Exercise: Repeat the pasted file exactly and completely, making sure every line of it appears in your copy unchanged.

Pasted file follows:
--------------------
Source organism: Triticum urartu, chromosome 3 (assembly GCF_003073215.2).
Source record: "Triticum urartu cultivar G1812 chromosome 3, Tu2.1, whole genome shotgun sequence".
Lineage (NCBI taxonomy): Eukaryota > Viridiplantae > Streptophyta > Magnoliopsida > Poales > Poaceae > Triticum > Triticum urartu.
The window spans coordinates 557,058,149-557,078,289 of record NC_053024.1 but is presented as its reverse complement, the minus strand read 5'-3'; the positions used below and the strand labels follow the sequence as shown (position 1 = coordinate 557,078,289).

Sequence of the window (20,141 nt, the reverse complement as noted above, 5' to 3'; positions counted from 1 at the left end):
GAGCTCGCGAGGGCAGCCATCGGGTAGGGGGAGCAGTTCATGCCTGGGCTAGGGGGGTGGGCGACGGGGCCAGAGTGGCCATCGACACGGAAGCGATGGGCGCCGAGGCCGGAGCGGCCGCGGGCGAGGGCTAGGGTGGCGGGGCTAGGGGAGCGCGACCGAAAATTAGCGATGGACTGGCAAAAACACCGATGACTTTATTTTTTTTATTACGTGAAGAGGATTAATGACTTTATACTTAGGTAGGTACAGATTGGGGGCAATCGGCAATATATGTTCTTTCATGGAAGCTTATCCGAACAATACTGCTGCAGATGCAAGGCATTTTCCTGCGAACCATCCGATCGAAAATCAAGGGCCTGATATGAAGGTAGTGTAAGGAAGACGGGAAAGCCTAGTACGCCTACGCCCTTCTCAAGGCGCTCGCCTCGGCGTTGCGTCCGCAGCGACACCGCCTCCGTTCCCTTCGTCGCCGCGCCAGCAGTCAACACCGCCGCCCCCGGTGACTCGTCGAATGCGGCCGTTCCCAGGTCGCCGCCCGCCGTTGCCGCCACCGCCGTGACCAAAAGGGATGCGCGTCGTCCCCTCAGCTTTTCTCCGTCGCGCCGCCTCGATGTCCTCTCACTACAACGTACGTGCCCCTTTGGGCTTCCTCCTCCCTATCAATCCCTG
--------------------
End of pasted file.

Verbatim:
Source organism: Triticum urartu, chromosome 3 (assembly GCF_003073215.2).
Source record: "Triticum urartu cultivar G1812 chromosome 3, Tu2.1, whole genome shotgun sequence".
Lineage (NCBI taxonomy): Eukaryota > Viridiplantae > Streptophyta > Magnoliopsida > Poales > Poaceae > Triticum > Triticum urartu.
The window spans coordinates 557,058,149-557,078,289 of record NC_053024.1 but is presented as its reverse complement, the minus strand read 5'-3'; the positions used below and the strand labels follow the sequence as shown (position 1 = coordinate 557,078,289).

Sequence of the window (20,141 nt, the reverse complement as noted above, 5' to 3'; positions counted from 1 at the left end):
GAGCTCGCGAGGGCAGCCATCGGGTAGGGGGAGCAGTTCATGCCTGGGCTAGGGGGGTGGGCGACGGGGCCAGAGTGGCCATCGACACGGAAGCGATGGGCGCCGAGGCCGGAGCGGCCGCGGGCGAGGGCTAGGGTGGCGGGGCTAGGGGAGCGCGACCGAAAATTAGCGATGGACTGGCAAAAACACCGATGACTTTATTTTTTTTATTACGTGAAGAGGATTAATGACTTTATACTTAGGTAGGTACAGATTGGGGGCAATCGGCAATATATGTTCTTTCATGGAAGCTTATCCGAACAATACTGCTGCAGATGCAAGGCATTTTCCTGCGAACCATCCGATCGAAAATCAAGGGCCTGATATGAAGGTAGTGTAAGGAAGACGGGAAAGCCTAGTACGCCTACGCCCTTCTCAAGGCGCTCGCCTCGGCGTTGCGTCCGCAGCGACACCGCCTCCGTTCCCTTCGTCGCCGCGCCAGCAGTCAACACCGCCGCCCCCGGTGACTCGTCGAATGCGGCCGTTCCCAGGTCGCCGCCCGCCGTTGCCGCCACCGCCGTGACCAAAAGGGATGCGCGTCGTCCCCTCAGCTTTTCTCCGTCGCGCCGCCTCGATGTCCTCTCACTACAACGTACGTGCCCCTTTGGGCTTCCTCCTCCCTATCAATCCCTG